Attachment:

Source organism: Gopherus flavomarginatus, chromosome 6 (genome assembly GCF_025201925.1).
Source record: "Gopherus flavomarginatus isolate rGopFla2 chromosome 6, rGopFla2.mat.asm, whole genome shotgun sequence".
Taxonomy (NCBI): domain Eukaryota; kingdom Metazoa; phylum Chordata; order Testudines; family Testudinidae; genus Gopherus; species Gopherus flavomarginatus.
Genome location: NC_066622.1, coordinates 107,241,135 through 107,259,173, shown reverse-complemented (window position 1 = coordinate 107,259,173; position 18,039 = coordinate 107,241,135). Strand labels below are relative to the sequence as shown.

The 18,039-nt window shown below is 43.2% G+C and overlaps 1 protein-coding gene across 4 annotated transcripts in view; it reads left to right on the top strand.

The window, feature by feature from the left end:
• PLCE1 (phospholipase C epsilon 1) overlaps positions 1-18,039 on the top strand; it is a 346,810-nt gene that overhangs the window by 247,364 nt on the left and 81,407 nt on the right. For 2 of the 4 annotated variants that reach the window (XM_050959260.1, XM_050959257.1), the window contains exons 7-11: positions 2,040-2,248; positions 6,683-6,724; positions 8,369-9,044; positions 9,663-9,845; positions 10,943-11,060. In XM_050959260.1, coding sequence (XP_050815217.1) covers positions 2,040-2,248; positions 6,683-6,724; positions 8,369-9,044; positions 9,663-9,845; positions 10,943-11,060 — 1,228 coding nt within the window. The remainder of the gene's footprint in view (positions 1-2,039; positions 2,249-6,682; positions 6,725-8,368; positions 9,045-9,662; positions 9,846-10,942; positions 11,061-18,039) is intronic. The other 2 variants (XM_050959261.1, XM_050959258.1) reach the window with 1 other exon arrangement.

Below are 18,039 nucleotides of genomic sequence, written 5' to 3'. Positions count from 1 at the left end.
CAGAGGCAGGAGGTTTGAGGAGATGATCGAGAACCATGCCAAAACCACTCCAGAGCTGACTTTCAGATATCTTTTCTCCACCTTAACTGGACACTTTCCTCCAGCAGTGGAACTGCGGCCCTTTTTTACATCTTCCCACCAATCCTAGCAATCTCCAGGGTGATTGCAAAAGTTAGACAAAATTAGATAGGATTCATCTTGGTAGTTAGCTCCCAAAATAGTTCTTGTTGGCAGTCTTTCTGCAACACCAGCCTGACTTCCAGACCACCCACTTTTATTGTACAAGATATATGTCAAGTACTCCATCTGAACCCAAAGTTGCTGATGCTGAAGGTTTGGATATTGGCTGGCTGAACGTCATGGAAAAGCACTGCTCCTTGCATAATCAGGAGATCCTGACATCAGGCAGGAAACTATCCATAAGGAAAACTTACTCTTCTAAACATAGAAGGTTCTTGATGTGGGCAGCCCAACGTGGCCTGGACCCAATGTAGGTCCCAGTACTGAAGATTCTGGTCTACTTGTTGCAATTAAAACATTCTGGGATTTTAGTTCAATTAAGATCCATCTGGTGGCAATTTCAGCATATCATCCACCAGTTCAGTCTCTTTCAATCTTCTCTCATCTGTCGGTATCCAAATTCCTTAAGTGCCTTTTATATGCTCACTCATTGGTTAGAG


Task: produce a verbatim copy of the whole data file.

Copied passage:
Source organism: Gopherus flavomarginatus, chromosome 6 (genome assembly GCF_025201925.1).
Source record: "Gopherus flavomarginatus isolate rGopFla2 chromosome 6, rGopFla2.mat.asm, whole genome shotgun sequence".
Taxonomy (NCBI): domain Eukaryota; kingdom Metazoa; phylum Chordata; order Testudines; family Testudinidae; genus Gopherus; species Gopherus flavomarginatus.
Genome location: NC_066622.1, coordinates 107,241,135 through 107,259,173, shown reverse-complemented (window position 1 = coordinate 107,259,173; position 18,039 = coordinate 107,241,135). Strand labels below are relative to the sequence as shown.

The 18,039-nt window shown below is 43.2% G+C and overlaps 1 protein-coding gene across 4 annotated transcripts in view; it reads left to right on the top strand.

The window, feature by feature from the left end:
• PLCE1 (phospholipase C epsilon 1) overlaps positions 1-18,039 on the top strand; it is a 346,810-nt gene that overhangs the window by 247,364 nt on the left and 81,407 nt on the right. For 2 of the 4 annotated variants that reach the window (XM_050959260.1, XM_050959257.1), the window contains exons 7-11: positions 2,040-2,248; positions 6,683-6,724; positions 8,369-9,044; positions 9,663-9,845; positions 10,943-11,060. In XM_050959260.1, coding sequence (XP_050815217.1) covers positions 2,040-2,248; positions 6,683-6,724; positions 8,369-9,044; positions 9,663-9,845; positions 10,943-11,060 — 1,228 coding nt within the window. The remainder of the gene's footprint in view (positions 1-2,039; positions 2,249-6,682; positions 6,725-8,368; positions 9,045-9,662; positions 9,846-10,942; positions 11,061-18,039) is intronic. The other 2 variants (XM_050959261.1, XM_050959258.1) reach the window with 1 other exon arrangement.

Below are 18,039 nucleotides of genomic sequence, written 5' to 3'. Positions count from 1 at the left end.
CAGAGGCAGGAGGTTTGAGGAGATGATCGAGAACCATGCCAAAACCACTCCAGAGCTGACTTTCAGATATCTTTTCTCCACCTTAACTGGACACTTTCCTCCAGCAGTGGAACTGCGGCCCTTTTTTACATCTTCCCACCAATCCTAGCAATCTCCAGGGTGATTGCAAAAGTTAGACAAAATTAGATAGGATTCATCTTGGTAGTTAGCTCCCAAAATAGTTCTTGTTGGCAGTCTTTCTGCAACACCAGCCTGACTTCCAGACCACCCACTTTTATTGTACAAGATATATGTCAAGTACTCCATCTGAACCCAAAGTTGCTGATGCTGAAGGTTTGGATATTGGCTGGCTGAACGTCATGGAAAAGCACTGCTCCTTGCATAATCAGGAGATCCTGACATCAGGCAGGAAACTATCCATAAGGAAAACTTACTCTTCTAAACATAGAAGGTTCTTGATGTGGGCAGCCCAACGTGGCCTGGACCCAATGTAGGTCCCAGTACTGAAGATTCTGGTCTACTTGTTGCAATTAAAACATTCTGGGATTTTAGTTCAATTAAGATCCATCTGGTGGCAATTTCAGCATATCATCCACCAGTTCAGTCTCTTTCAATCTTCTCTCATCTGTCGGTATCCAAATTCCTTAAGTGCCTTTTATATGCTCACTCATTGGTTAGAG